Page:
Remus sat in his office, ostensibly grading a stack of fifth year papers. In actuality, he had stopped paying attention to what he was reading several minutes ago, and was instead watching his hands tremble and wondering idly as to what was causing it. He had two competing candidates these days. One hung outside his window, low and gibbous in the sky, four days from full. The other possible cause was nearby too, without question. Though Remus couldn't say exactly where.
When a knock came on his door, Remus answered with a casual, "Come in," knowing it couldn't be a student this late. When the headmaster walked in, however, Remus abandoned his casual attitude and got to his feet. "Professor Dumbledore. What can I do for you?"
"Oh, I wondered if I might trouble you for a spot of tea, Remus."
"Of... course," Remus said, somewhat bemused, as Dumbledore flicked his wand at Remus' cracked old tea service and sent it floating over to Remus' desk, already puffing steam, without waiting for Remus' reply. Apparently Dumbledore hadn't been going to take no for an answer.
That meant he had something he wanted to talk about.
Remus had more than halfway expected this conversation since Halloween night. Either the headmaster would interrogate him to see if he had helped Sirius get into the castle, or he would ask Remus to try to guess what was going on in Sirius' mind. To think back on the boy he had known and try to predict the man's thoughts, what he might do next. Remus almost dreaded the second scenario more.
Remus poured the tea out without saying anything. While stirring a large amount of sugar into his cup, Dumbledore said, "How is the wolfsbane potion treating you, Remus?"
"It's wonderful," Remus said honestly. "Like nothing I've ever experienced." Not even like being surrounded by a group of friends ready to bear the transformations with him, ready to catch him when he lost control-no, the potion allowed him to rely on himself, and Remus had learned that was far more valuable. "It's still painful, of course, but the loss of self is completely nullified."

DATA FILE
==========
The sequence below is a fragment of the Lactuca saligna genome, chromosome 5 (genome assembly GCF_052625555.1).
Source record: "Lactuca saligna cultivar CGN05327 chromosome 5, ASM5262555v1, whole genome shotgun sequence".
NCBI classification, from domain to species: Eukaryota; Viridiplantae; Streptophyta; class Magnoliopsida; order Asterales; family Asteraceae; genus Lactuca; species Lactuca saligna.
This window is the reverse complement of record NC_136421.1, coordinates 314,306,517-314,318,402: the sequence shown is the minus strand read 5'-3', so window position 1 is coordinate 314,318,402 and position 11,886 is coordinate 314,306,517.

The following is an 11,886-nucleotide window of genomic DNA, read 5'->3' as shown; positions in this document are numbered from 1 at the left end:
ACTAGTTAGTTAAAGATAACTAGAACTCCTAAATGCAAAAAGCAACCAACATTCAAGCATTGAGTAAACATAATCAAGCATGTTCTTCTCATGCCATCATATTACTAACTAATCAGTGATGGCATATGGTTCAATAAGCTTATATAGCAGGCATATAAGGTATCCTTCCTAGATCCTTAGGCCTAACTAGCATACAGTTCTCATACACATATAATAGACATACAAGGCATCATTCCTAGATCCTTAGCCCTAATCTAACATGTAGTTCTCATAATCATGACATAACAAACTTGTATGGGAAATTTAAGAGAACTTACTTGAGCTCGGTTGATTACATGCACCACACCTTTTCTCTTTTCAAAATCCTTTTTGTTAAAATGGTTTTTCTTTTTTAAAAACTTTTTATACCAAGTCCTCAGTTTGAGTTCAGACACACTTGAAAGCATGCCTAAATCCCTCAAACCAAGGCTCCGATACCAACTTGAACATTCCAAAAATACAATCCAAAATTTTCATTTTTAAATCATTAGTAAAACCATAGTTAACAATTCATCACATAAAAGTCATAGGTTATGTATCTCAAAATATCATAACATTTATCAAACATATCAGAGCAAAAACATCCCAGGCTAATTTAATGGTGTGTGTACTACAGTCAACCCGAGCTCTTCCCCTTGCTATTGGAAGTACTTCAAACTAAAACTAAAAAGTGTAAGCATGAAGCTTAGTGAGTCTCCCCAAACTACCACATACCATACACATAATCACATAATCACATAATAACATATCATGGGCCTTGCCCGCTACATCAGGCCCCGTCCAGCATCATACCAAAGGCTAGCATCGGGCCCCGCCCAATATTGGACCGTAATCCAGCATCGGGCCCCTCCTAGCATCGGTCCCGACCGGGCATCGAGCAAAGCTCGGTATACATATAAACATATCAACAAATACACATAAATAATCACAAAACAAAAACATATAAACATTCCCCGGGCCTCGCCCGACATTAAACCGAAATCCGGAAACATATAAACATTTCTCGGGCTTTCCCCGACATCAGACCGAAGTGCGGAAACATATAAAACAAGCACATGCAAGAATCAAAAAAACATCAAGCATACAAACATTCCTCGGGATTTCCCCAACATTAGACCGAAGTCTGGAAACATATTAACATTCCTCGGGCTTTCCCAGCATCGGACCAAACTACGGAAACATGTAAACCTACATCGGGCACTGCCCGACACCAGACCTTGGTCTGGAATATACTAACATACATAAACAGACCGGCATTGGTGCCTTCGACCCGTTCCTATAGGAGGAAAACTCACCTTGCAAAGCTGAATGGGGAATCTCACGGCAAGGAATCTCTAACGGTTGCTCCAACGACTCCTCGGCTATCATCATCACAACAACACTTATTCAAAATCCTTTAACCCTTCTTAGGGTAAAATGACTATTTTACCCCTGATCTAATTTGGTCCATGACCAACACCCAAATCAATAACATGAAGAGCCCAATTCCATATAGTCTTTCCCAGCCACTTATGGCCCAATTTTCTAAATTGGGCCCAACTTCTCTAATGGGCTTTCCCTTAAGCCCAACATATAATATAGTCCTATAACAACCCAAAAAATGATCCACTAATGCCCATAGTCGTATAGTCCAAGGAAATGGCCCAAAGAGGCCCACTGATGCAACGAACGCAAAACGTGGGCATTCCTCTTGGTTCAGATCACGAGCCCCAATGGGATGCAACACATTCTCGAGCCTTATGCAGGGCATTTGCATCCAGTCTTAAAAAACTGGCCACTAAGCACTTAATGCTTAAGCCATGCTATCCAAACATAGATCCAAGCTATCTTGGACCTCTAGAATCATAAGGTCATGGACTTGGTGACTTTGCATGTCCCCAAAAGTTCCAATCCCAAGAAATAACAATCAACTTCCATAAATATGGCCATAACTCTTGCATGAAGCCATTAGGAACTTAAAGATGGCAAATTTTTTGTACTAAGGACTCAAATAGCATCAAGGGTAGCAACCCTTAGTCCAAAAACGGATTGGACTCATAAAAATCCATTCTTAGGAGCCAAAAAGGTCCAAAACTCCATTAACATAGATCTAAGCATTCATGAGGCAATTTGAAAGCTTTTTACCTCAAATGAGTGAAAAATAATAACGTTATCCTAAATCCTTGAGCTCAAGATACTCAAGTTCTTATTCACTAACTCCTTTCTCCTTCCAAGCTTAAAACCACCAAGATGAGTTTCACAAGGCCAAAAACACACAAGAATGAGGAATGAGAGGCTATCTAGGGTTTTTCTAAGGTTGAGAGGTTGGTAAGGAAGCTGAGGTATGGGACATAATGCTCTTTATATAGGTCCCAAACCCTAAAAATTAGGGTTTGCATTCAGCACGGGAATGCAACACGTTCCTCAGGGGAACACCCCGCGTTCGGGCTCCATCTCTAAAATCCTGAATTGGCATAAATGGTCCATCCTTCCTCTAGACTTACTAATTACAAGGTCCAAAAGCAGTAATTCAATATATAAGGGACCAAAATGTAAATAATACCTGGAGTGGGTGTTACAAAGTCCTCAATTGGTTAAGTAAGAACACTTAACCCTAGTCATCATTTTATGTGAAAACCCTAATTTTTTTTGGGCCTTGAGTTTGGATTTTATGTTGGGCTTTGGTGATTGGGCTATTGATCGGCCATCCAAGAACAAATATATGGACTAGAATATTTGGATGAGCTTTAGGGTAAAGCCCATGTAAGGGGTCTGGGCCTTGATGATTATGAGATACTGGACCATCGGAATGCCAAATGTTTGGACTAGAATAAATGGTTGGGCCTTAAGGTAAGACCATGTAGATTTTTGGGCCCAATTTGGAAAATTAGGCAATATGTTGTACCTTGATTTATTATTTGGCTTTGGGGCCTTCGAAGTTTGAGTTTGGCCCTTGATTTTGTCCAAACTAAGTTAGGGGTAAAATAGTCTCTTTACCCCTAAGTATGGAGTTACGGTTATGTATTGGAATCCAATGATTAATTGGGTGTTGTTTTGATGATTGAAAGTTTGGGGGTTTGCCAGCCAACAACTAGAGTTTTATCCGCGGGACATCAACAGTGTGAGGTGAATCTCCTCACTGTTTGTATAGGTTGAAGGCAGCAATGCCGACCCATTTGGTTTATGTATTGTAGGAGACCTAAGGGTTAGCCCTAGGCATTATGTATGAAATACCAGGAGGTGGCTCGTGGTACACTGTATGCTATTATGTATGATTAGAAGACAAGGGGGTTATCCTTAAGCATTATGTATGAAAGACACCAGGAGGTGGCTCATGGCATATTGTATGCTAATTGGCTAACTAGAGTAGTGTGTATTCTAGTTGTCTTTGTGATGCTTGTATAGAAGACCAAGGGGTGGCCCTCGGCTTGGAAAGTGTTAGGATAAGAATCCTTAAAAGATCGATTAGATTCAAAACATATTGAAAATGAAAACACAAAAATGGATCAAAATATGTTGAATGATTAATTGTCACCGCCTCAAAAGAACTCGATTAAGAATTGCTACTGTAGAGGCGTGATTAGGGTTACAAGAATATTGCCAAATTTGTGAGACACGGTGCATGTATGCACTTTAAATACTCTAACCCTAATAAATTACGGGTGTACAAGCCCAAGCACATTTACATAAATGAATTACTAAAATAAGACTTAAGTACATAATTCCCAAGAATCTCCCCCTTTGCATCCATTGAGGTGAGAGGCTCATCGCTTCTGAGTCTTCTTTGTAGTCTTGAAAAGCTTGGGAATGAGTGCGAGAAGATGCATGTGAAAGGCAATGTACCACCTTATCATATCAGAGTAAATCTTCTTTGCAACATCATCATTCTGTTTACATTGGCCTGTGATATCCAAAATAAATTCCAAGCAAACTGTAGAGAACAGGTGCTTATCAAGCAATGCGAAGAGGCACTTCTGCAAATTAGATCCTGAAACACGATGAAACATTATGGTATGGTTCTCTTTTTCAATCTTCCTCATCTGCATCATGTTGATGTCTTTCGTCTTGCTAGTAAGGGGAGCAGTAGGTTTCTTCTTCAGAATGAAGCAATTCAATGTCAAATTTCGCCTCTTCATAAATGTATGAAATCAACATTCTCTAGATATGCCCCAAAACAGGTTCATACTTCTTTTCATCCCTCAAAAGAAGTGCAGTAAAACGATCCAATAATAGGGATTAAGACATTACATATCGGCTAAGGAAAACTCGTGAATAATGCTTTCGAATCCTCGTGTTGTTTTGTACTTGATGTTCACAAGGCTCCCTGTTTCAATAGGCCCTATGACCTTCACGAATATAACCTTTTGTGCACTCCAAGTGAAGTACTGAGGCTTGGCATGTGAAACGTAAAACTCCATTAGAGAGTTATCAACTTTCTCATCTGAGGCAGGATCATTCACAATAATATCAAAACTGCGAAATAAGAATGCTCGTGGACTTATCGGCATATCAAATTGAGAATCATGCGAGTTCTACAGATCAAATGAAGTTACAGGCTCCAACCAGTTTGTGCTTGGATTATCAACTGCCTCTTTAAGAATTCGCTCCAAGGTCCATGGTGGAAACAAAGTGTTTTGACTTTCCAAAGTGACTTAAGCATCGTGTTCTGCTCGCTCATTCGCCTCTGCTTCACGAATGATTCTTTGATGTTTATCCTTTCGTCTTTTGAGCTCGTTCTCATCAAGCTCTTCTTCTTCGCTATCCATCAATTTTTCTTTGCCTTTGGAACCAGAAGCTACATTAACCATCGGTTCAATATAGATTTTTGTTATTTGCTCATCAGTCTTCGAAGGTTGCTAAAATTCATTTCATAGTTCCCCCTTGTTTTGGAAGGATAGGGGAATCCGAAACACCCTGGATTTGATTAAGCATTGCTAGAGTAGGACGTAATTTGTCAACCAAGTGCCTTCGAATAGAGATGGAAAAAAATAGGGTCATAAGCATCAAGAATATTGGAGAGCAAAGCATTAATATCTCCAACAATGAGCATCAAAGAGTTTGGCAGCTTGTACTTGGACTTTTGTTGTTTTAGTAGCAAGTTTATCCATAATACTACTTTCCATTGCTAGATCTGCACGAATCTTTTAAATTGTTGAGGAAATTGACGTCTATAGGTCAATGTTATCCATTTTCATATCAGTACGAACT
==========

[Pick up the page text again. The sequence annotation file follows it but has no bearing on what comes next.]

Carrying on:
"Any side effects? I've heard that some wizards experience a certain queasiness after taking the potion."
"That'll be the taste," Remus said without thinking. Dumbledore smiled. "No, no side effects."
"Severus will be pleased. It's something of a testament to his skill that he is able to brew this potion perfectly month after month."
He might be more pleased if it caused me to curl up in agony. I wonder why doesn't deliberately add some side effects of his own. Remus wasn't certain why someone who so clearly still hated him was going to such great lengths to help him, but he knew the answer had a lot to do with the man sitting in front of him.
Remus decided not to beat around the bush any longer. "Professor, I know Severus thinks I let Sirius into the castle."
"I do not." Dumbledore's tone was calm, but firm. He met and held Remus' gaze. "Severus lives too much in the past. Neither you nor he would be teaching here, had I any doubt as to either of your loyalties."
Remus nodded, swallowing past a sudden lump in his throat. James would have called him a ninny, getting emotional over such a simple statement. James never could have imagined how things stood in Remus' life today.
Dumbledore held Remus' gaze for a moment longer. Then, apparently satisfied with what he saw there, the headmaster gave a small nod and let his attention go back to his tea. "It can be challenging to be the one left behind," he said quietly.
Left behind. Oh, how perfectly that summed up Remus' feelings. He had failed to die with James and Lily and Peter, been left to carry on with something they were no longer part of. And Sirius had left him in a different way. Remus had failed to uncover the spy in their midst, and as a result had been left with Sirius' outdated, outgrown ideals, still holding dear to things that Sirius had brutally discarded.
"I wonder sometimes," Remus said softly, spurred to reveal his feelings by Dumbledore's pegging them so accurately, "why I didn't know. How many dozens of opportunities there must have been for me to know. What was wrong with me, that I couldn't see."